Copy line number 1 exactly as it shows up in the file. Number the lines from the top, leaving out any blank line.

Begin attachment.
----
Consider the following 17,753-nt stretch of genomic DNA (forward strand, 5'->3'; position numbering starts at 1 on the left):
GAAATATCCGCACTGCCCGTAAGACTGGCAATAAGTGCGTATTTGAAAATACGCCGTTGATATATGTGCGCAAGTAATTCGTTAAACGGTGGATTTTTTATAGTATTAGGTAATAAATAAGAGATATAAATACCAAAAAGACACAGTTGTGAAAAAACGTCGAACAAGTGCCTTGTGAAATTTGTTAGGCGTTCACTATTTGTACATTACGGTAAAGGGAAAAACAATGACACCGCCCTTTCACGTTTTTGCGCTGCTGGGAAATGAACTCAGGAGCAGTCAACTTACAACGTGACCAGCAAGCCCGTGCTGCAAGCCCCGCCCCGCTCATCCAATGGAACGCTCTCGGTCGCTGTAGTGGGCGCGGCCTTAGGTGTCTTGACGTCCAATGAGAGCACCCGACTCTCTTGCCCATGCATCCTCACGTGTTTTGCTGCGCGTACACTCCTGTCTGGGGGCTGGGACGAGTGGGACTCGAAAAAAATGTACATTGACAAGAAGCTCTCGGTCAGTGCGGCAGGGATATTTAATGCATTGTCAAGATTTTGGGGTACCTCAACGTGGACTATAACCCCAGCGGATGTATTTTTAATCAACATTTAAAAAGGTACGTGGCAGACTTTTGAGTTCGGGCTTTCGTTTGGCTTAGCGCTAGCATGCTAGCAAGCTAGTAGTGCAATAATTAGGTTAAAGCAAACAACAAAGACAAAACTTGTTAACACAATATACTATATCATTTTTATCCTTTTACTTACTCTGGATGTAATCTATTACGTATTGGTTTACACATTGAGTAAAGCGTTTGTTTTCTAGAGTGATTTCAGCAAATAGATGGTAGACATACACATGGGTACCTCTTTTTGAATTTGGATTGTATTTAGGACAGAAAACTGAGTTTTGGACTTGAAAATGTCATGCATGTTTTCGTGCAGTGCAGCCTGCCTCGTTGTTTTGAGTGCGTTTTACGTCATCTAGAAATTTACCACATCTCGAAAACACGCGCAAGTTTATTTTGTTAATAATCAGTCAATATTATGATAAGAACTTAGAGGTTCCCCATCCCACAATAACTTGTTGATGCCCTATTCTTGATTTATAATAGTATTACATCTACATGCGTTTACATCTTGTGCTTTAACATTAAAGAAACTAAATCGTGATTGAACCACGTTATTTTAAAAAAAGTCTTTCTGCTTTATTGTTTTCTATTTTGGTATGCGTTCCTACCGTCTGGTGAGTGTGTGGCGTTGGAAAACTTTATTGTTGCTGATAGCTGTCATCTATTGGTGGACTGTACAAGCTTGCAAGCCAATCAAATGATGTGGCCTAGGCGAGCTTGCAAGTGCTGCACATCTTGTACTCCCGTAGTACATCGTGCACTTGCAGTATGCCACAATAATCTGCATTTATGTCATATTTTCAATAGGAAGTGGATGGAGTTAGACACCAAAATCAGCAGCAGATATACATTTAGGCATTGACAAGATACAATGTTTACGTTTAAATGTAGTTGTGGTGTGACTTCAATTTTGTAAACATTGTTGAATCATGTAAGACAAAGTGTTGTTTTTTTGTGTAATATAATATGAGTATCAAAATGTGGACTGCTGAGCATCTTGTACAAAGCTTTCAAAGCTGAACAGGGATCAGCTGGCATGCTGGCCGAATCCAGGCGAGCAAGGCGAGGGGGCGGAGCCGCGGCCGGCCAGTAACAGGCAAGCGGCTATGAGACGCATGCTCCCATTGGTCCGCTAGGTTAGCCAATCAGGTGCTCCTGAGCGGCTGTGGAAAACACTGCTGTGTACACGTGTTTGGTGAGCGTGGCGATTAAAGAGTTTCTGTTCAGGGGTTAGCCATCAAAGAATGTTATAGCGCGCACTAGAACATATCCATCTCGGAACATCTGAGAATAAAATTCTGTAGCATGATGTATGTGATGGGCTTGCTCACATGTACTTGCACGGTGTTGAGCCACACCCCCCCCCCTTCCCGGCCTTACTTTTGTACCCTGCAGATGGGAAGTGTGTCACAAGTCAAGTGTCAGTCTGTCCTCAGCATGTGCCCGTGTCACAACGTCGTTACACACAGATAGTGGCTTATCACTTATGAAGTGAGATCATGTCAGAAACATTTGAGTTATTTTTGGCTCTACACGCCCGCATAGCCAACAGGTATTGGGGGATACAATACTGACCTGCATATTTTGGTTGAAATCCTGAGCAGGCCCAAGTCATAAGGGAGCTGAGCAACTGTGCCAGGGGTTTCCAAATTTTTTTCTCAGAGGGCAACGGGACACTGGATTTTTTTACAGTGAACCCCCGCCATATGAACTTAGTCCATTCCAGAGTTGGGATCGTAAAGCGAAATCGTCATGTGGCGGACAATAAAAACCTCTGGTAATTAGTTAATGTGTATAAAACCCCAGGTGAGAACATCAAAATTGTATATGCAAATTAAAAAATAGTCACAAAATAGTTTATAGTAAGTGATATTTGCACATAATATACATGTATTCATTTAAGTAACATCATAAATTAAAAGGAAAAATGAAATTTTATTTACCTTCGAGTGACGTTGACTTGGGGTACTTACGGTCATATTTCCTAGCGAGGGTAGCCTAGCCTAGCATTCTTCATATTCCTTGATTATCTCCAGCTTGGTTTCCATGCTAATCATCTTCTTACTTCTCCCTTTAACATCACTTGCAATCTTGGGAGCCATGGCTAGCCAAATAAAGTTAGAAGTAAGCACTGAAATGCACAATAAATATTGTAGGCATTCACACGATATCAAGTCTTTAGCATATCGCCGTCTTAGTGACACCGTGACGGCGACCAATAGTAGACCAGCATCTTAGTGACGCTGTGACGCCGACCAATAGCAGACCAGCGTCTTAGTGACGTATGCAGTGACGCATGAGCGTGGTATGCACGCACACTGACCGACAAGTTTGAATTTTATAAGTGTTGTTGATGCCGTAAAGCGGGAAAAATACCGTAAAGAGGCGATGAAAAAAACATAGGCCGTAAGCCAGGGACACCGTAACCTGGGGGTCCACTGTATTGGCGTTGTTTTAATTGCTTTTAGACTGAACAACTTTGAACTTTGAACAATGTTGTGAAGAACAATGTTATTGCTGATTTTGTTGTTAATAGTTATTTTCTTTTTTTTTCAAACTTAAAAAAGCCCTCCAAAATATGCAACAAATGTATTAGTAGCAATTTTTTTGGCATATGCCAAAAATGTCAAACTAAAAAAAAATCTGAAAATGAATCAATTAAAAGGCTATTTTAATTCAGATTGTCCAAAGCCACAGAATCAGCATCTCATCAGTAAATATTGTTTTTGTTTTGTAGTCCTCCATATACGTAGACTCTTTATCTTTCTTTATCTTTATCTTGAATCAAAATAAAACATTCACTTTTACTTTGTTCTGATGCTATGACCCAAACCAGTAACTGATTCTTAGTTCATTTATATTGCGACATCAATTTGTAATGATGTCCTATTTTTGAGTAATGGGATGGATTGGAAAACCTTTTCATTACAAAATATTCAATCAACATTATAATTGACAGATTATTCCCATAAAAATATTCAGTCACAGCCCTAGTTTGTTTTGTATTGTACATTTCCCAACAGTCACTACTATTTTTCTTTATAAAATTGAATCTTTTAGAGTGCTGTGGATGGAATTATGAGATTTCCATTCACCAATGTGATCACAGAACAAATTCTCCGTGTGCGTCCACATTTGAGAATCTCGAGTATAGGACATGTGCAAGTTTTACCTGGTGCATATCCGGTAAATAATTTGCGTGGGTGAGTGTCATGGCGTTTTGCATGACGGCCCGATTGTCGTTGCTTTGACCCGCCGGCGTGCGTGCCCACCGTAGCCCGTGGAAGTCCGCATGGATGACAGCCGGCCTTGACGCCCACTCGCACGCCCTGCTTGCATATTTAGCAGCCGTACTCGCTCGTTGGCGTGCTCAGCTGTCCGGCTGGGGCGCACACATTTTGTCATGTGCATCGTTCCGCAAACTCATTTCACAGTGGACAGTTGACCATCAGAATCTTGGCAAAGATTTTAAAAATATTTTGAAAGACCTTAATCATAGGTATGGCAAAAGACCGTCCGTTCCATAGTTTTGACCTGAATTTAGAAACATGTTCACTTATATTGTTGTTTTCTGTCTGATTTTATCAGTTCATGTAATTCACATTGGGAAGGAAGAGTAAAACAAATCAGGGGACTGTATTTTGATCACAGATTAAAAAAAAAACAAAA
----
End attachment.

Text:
Consider the following 17,753-nt stretch of genomic DNA (forward strand, 5'->3'; position numbering starts at 1 on the left):